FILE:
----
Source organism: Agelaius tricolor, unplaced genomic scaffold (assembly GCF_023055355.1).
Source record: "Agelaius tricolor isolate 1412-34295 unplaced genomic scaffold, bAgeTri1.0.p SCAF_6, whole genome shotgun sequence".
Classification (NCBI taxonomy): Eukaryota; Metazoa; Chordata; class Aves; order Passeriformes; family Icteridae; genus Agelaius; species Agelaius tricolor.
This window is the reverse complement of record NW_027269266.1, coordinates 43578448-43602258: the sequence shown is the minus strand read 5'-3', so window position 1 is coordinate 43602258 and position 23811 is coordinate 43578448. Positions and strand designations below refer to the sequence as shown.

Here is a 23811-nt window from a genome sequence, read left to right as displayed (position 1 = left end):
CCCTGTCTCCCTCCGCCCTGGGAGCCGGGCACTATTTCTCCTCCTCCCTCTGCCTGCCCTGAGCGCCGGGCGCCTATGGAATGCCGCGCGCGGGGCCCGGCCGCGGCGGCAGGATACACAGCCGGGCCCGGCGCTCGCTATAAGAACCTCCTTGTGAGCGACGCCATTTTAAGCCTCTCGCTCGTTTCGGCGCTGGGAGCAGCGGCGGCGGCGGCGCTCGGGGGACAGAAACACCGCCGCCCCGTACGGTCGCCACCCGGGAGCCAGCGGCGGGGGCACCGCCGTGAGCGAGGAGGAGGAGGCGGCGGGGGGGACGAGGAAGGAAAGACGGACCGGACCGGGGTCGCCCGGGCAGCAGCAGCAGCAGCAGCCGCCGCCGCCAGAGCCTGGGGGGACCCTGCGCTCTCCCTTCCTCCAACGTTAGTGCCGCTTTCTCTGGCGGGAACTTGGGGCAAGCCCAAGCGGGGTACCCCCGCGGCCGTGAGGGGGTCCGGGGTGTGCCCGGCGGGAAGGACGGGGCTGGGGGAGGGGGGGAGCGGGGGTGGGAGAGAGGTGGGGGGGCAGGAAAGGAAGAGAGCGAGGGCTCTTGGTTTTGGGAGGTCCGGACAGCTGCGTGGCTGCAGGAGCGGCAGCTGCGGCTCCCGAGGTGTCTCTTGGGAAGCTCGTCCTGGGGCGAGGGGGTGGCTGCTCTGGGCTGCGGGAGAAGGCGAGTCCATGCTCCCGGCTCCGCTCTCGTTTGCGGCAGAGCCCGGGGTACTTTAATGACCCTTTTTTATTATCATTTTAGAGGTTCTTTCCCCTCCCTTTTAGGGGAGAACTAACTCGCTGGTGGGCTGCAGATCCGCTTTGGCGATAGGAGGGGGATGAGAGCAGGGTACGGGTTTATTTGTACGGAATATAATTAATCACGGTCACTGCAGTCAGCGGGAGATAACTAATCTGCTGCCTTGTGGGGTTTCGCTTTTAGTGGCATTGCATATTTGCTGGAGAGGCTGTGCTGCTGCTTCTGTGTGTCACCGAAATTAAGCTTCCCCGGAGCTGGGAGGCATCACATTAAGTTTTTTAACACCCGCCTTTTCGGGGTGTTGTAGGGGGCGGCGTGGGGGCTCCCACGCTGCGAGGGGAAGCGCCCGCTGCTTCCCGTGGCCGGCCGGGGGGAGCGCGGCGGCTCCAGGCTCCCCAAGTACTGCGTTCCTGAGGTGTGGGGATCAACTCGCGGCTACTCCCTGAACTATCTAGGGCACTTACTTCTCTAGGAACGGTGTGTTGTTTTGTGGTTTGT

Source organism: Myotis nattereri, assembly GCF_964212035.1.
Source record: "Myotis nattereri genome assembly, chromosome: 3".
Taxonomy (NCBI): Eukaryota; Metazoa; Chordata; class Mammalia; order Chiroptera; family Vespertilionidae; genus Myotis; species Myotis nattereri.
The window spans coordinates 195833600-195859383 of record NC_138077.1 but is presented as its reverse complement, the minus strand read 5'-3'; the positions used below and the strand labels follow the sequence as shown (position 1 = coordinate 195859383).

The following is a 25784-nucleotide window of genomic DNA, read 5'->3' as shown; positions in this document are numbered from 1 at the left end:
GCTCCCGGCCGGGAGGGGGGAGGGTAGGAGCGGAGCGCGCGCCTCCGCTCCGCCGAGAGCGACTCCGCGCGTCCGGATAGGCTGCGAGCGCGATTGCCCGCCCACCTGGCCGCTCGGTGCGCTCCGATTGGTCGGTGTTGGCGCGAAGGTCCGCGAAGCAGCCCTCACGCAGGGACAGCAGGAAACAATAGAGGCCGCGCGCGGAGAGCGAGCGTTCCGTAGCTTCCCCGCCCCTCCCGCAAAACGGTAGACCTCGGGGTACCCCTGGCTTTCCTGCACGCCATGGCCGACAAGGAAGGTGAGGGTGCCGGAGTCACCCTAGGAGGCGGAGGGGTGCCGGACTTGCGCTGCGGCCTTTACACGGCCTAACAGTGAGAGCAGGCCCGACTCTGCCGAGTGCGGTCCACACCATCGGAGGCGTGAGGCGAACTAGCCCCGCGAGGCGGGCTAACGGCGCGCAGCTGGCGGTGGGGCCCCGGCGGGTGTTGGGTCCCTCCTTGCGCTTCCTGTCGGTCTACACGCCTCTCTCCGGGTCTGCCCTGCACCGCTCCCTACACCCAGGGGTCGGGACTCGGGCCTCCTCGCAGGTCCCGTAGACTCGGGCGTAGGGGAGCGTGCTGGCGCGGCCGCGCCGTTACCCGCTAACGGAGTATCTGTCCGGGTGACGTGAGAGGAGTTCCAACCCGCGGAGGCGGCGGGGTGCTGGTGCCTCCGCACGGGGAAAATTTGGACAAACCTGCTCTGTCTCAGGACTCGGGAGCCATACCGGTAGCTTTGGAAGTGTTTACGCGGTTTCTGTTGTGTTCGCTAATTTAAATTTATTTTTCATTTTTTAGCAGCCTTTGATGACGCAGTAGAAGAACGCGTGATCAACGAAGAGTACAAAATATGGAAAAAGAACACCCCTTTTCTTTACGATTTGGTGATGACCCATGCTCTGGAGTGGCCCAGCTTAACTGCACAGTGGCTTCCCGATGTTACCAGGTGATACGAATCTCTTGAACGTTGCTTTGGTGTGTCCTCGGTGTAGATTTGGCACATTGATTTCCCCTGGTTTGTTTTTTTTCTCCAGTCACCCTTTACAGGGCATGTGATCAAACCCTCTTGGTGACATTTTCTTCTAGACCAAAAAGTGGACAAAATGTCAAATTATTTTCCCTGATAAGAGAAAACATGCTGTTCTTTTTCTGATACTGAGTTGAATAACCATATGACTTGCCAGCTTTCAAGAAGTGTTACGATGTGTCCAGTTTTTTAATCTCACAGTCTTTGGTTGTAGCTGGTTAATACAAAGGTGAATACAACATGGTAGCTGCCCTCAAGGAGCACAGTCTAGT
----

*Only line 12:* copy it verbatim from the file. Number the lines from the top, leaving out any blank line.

GCTCCCGGCCGGGAGGGGGGAGGGTAGGAGCGGAGCGCGCGCCTCCGCTCCGCCGAGAGCGACTCCGCGCGTCCGGATAGGCTGCGAGCGCGATTGCCCGCCCACCTGGCCGCTCGGTGCGCTCCGATTGGTCGGTGTTGGCGCGAAGGTCCGCGAAGCAGCCCTCACGCAGGGACAGCAGGAAACAATAGAGGCCGCGCGCGGAGAGCGAGCGTTCCGTAGCTTCCCCGCCCCTCCCGCAAAACGGTAGACCTCGGGGTACCCCTGGCTTTCCTGCACGCCATGGCCGACAAGGAAGGTGAGGGTGCCGGAGTCACCCTAGGAGGCGGAGGGGTGCCGGACTTGCGCTGCGGCCTTTACACGGCCTAACAGTGAGAGCAGGCCCGACTCTGCCGAGTGCGGTCCACACCATCGGAGGCGTGAGGCGAACTAGCCCCGCGAGGCGGGCTAACGGCGCGCAGCTGGCGGTGGGGCCCCGGCGGGTGTTGGGTCCCTCCTTGCGCTTCCTGTCGGTCTACACGCCTCTCTCCGGGTCTGCCCTGCACCGCTCCCTACACCCAGGGGTCGGGACTCGGGCCTCCTCGCAGGTCCCGTAGACTCGGGCGTAGGGGAGCGTGCTGGCGCGGCCGCGCCGTTACCCGCTAACGGAGTATCTGTCCGGGTGACGTGAGAGGAGTTCCAACCCGCGGAGGCGGCGGGGTGCTGGTGCCTCCGCACGGGGAAAATTTGGACAAACCTGCTCTGTCTCAGGACTCGGGAGCCATACCGGTAGCTTTGGAAGTGTTTACGCGGTTTCTGTTGTGTTCGCTAATTTAAATTTATTTTTCATTTTTTAGCAGCCTTTGATGACGCAGTAGAAGAACGCGTGATCAACGAAGAGTACAAAATATGGAAAAAGAACACCCCTTTTCTTTACGATTTGGTGATGACCCATGCTCTGGAGTGGCCCAGCTTAACTGCACAGTGGCTTCCCGATGTTACCAGGTGATACGAATCTCTTGAACGTTGCTTTGGTGTGTCCTCGGTGTAGATTTGGCACATTGATTTCCCCTGGTTTGTTTTTTTTCTCCAGTCACCCTTTACAGGGCATGTGATCAAACCCTCTTGGTGACATTTTCTTCTAGACCAAAAAGTGGACAAAATGTCAAATTATTTTCCCTGATAAGAGAAAACATGCTGTTCTTTTTCTGATACTGAGTTGAATAACCATATGACTTGCCAGCTTTCAAGAAGTGTTACGATGTGTCCAGTTTTTTAATCTCACAGTCTTTGGTTGTAGCTGGTTAATACAAAGGTGAATACAACATGGTAGCTGCCCTCAAGGAGCACAGTCTAGT